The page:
It's academe gone very, very, very wrong. Very wrong.
In some ways, it could be any other academic conference: Dr Christopher Blazina, an associate professor of psychology at Tennessee State University, has a PowerPoint presentation prepared. The audience is studiously attentive. And a couple of people are typing directly into their laptops. It could be any other academic conference apart from the fact that there are at least three middle-aged women dressed as witches complete with hats, cloaks and wands. In front of me is a row of four twenty-something women in grey school skirts, knee-socks and black gowns. And, sitting next to me, assiduously writing notes with a feathered quill onto what looks like parchment, is a boyish-looking teenage girl with cropped brown hair, and, the tell-tale giveaway, a pair of little round glasses.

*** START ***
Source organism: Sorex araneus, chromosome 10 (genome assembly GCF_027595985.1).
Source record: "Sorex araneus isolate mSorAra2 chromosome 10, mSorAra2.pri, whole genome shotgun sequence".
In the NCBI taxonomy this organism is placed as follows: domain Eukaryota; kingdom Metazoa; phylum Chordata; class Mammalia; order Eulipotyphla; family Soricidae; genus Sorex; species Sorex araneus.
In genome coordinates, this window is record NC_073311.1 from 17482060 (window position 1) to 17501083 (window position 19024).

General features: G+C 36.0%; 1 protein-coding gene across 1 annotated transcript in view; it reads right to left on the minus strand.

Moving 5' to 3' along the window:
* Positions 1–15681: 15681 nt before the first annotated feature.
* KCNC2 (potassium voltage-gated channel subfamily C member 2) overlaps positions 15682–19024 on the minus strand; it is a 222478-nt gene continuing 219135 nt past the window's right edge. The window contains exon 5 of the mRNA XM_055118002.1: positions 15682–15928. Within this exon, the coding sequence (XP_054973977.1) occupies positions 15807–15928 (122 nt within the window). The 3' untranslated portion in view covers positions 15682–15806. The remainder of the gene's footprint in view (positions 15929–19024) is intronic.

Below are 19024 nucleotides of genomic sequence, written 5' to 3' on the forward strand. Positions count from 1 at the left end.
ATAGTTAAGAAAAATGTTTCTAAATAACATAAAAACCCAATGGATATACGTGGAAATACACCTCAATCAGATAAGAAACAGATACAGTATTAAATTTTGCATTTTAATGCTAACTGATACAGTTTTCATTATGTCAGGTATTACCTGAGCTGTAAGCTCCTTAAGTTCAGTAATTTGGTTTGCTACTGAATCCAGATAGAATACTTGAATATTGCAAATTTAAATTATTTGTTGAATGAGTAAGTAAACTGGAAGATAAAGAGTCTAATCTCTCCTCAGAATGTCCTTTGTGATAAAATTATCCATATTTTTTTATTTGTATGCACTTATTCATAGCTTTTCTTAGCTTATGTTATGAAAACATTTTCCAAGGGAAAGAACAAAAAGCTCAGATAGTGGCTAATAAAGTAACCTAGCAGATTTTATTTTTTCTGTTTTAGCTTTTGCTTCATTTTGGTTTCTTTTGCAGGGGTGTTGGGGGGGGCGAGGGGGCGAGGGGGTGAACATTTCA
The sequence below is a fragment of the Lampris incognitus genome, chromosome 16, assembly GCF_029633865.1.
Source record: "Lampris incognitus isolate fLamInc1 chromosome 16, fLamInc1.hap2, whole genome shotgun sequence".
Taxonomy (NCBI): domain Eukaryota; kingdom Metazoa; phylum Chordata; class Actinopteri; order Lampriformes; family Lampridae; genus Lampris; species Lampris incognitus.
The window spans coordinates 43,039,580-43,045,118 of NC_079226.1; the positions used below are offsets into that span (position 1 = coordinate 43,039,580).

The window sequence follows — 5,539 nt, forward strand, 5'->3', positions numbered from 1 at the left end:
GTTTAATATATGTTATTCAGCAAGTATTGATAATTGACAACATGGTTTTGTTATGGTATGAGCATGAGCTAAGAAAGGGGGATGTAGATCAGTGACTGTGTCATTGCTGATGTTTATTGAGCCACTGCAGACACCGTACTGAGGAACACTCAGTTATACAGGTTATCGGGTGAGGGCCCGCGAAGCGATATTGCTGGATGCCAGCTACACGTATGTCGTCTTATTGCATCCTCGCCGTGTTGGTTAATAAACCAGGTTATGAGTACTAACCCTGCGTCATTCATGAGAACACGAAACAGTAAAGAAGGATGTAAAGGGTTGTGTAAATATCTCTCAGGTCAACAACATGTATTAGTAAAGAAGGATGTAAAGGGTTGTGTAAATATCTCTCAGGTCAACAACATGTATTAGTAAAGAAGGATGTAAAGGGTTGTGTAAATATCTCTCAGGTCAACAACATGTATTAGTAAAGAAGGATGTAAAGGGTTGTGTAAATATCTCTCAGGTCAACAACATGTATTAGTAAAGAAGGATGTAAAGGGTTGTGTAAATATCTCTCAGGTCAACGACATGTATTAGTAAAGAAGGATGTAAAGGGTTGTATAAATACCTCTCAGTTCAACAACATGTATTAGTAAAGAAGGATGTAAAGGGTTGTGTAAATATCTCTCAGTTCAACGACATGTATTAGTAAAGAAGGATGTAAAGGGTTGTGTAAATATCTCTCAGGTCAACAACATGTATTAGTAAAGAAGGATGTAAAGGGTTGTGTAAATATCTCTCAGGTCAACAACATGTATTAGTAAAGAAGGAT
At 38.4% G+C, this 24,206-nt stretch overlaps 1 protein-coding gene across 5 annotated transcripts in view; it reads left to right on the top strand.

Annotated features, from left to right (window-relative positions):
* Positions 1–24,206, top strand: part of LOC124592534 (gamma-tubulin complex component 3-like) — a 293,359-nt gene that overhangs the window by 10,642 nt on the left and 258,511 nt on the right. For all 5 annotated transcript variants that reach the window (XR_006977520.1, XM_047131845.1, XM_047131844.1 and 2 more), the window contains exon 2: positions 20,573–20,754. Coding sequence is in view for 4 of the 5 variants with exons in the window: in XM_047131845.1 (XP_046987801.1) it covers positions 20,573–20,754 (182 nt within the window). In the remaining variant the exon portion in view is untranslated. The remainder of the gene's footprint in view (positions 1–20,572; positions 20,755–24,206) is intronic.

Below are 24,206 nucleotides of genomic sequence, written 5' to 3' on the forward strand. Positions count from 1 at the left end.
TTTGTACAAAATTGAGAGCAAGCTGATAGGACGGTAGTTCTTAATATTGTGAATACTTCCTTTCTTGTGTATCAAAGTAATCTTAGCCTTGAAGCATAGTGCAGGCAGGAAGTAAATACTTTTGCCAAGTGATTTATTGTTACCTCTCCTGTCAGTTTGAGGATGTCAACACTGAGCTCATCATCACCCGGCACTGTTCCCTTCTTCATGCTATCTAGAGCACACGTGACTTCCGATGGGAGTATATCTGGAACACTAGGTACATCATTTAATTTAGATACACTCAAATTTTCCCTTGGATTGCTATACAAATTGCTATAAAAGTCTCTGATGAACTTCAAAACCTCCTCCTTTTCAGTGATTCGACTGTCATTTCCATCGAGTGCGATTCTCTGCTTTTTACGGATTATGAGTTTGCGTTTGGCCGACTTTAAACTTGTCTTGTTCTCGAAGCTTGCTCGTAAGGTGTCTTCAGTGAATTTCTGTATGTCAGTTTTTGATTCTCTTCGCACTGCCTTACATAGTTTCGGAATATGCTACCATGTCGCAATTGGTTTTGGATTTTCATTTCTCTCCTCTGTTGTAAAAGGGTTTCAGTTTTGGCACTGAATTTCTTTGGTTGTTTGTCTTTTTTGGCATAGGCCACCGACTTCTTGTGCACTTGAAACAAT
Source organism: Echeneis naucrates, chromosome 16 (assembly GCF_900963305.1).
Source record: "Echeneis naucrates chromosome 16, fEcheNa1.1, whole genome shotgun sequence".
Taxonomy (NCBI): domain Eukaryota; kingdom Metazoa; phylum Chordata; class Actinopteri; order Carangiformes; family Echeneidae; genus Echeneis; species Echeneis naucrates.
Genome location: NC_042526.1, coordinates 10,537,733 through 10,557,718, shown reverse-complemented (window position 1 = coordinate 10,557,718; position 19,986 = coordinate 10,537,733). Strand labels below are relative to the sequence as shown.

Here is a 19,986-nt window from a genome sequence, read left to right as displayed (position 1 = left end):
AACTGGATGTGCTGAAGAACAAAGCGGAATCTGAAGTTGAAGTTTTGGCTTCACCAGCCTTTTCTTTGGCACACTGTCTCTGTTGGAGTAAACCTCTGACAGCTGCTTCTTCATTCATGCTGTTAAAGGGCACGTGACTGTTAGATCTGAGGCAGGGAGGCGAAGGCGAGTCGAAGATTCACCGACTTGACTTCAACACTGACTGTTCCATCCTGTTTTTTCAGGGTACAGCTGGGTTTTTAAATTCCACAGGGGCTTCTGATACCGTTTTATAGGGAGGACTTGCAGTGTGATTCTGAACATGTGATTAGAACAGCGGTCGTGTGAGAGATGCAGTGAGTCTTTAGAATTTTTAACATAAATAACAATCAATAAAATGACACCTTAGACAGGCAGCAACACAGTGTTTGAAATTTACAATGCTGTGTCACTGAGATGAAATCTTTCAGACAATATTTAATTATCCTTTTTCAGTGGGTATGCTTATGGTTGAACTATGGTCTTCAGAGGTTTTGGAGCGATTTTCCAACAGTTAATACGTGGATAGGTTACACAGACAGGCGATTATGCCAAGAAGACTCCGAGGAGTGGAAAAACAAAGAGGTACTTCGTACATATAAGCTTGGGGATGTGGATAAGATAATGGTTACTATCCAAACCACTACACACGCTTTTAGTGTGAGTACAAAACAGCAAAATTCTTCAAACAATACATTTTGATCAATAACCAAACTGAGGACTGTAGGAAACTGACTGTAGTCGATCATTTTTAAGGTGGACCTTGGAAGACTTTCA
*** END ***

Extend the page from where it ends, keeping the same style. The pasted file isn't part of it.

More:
Lumos 2006 is not just another conference, it's 'a Harry Potter symposium', and most of the audience aren't academics at all, they're common-or-garden fans, 1,200 of them in total, here for three days' worth of talks, presentations and panels. Dr Blazina's presentation is just one out of a possible six others being held in the same time slot, including 'Not Just Good and Evil: Moral Alignment in Harry Potter' and 'Bloody Hell! Why Am I So Wild About Harry?'
His main thesis seems to be that Harry is growing up. Or as he puts it, 'Hogwarts is a tangible liminal state where Harry learns to re-sort Bad Objects and decathect from them'.
Here's the whole thing. From the Guardian UK.